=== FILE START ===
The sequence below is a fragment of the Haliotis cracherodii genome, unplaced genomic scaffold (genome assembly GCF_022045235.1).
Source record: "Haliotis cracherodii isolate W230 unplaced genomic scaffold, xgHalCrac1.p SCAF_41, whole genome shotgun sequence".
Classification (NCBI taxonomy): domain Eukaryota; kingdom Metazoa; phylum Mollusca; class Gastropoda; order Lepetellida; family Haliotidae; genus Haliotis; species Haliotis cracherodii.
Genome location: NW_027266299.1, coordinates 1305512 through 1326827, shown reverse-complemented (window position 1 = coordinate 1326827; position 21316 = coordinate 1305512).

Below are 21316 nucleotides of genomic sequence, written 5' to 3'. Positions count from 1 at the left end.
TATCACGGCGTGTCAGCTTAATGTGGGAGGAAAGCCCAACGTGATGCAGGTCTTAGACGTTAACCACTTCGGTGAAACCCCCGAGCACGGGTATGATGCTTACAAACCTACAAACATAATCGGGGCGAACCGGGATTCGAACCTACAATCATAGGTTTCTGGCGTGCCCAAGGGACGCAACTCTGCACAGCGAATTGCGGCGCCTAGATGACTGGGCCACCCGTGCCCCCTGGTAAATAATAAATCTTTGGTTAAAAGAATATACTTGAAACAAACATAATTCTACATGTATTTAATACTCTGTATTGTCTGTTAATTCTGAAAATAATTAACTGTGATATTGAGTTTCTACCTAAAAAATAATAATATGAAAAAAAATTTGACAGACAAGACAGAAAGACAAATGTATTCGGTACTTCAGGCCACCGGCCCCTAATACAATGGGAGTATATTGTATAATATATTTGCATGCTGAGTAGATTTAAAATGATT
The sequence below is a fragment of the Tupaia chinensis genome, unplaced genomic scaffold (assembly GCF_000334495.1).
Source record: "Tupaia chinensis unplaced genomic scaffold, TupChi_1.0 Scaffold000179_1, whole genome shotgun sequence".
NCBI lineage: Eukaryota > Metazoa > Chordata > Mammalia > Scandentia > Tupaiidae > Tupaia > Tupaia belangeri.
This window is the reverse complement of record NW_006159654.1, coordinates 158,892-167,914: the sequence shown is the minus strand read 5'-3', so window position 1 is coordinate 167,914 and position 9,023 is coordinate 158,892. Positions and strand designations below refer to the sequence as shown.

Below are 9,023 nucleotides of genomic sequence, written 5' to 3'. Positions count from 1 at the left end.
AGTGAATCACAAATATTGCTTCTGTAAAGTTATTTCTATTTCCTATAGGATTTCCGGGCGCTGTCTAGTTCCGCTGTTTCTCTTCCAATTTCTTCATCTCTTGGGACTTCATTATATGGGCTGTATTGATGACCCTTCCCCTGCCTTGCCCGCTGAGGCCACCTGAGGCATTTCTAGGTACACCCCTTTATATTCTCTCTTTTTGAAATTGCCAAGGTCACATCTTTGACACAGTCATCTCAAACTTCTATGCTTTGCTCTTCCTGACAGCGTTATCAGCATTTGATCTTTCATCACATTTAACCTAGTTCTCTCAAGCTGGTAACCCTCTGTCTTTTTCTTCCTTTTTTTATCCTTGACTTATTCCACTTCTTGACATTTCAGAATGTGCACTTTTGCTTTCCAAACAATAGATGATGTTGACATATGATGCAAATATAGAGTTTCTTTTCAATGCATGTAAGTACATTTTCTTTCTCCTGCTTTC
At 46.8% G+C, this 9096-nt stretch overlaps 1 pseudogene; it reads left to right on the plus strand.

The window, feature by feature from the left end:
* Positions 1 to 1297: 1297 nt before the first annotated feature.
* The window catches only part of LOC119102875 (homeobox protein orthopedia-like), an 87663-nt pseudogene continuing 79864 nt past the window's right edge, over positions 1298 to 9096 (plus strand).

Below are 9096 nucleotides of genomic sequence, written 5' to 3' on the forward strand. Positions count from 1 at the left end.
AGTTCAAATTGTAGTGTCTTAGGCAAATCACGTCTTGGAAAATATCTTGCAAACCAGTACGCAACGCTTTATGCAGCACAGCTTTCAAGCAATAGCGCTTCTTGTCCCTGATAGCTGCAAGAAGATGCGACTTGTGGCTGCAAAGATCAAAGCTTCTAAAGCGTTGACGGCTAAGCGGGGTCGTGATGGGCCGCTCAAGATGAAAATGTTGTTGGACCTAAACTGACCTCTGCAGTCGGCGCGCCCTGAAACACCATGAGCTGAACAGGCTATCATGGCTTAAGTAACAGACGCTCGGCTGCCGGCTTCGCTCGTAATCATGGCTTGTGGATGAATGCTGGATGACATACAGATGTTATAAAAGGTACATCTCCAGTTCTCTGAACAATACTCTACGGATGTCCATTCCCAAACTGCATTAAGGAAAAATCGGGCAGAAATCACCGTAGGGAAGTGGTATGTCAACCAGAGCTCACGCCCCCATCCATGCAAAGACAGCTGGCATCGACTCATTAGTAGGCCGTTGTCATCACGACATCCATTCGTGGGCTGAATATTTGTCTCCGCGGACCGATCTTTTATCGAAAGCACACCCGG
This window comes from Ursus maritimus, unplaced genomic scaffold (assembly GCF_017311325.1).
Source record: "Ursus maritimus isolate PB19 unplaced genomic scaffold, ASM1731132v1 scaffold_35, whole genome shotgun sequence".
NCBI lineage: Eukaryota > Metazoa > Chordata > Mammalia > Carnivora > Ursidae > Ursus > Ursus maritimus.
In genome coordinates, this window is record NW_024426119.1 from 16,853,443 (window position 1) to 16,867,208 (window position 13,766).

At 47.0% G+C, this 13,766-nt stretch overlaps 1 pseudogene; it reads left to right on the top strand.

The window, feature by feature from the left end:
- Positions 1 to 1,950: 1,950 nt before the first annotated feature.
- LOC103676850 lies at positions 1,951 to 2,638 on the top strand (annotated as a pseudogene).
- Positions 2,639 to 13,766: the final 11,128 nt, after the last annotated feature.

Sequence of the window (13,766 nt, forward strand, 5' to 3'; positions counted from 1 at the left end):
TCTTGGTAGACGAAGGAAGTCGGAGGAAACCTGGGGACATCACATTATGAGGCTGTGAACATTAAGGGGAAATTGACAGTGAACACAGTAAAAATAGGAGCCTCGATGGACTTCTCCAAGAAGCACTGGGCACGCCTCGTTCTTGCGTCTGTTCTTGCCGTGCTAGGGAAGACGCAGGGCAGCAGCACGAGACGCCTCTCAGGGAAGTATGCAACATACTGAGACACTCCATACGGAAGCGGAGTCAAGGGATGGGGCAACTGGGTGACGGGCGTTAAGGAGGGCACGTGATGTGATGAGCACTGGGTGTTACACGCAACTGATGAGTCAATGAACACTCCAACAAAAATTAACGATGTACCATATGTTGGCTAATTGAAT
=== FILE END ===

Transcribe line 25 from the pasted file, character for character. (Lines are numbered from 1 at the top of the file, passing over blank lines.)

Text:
- Positions 1 to 1,950: 1,950 nt before the first annotated feature.